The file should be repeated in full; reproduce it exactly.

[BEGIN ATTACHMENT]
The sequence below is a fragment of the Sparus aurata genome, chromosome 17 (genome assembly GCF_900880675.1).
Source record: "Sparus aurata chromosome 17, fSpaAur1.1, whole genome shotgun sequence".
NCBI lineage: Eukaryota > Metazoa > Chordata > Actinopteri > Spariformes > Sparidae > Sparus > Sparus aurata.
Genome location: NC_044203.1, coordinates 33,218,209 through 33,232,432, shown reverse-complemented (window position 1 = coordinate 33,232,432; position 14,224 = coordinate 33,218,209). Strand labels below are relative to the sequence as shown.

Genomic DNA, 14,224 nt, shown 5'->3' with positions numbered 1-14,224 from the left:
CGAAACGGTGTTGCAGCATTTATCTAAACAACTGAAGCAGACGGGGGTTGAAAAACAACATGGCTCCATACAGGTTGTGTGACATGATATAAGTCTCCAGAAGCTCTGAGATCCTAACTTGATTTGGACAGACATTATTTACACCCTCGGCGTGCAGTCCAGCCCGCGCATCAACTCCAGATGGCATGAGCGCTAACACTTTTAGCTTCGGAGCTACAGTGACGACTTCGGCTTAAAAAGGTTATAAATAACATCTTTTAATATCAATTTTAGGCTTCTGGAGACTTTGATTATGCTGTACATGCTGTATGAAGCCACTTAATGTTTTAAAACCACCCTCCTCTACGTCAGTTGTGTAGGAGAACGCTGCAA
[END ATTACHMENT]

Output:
The sequence below is a fragment of the Sparus aurata genome, chromosome 17 (genome assembly GCF_900880675.1).
Source record: "Sparus aurata chromosome 17, fSpaAur1.1, whole genome shotgun sequence".
NCBI lineage: Eukaryota > Metazoa > Chordata > Actinopteri > Spariformes > Sparidae > Sparus > Sparus aurata.
Genome location: NC_044203.1, coordinates 33,218,209 through 33,232,432, shown reverse-complemented (window position 1 = coordinate 33,232,432; position 14,224 = coordinate 33,218,209). Strand labels below are relative to the sequence as shown.

Genomic DNA, 14,224 nt, shown 5'->3' with positions numbered 1-14,224 from the left:
CGAAACGGTGTTGCAGCATTTATCTAAACAACTGAAGCAGACGGGGGTTGAAAAACAACATGGCTCCATACAGGTTGTGTGACATGATATAAGTCTCCAGAAGCTCTGAGATCCTAACTTGATTTGGACAGACATTATTTACACCCTCGGCGTGCAGTCCAGCCCGCGCATCAACTCCAGATGGCATGAGCGCTAACACTTTTAGCTTCGGAGCTACAGTGACGACTTCGGCTTAAAAAGGTTATAAATAACATCTTTTAATATCAATTTTAGGCTTCTGGAGACTTTGATTATGCTGTACATGCTGTATGAAGCCACTTAATGTTTTAAAACCACCCTCCTCTACGTCAGTTGTGTAGGAGAACGCTGCAA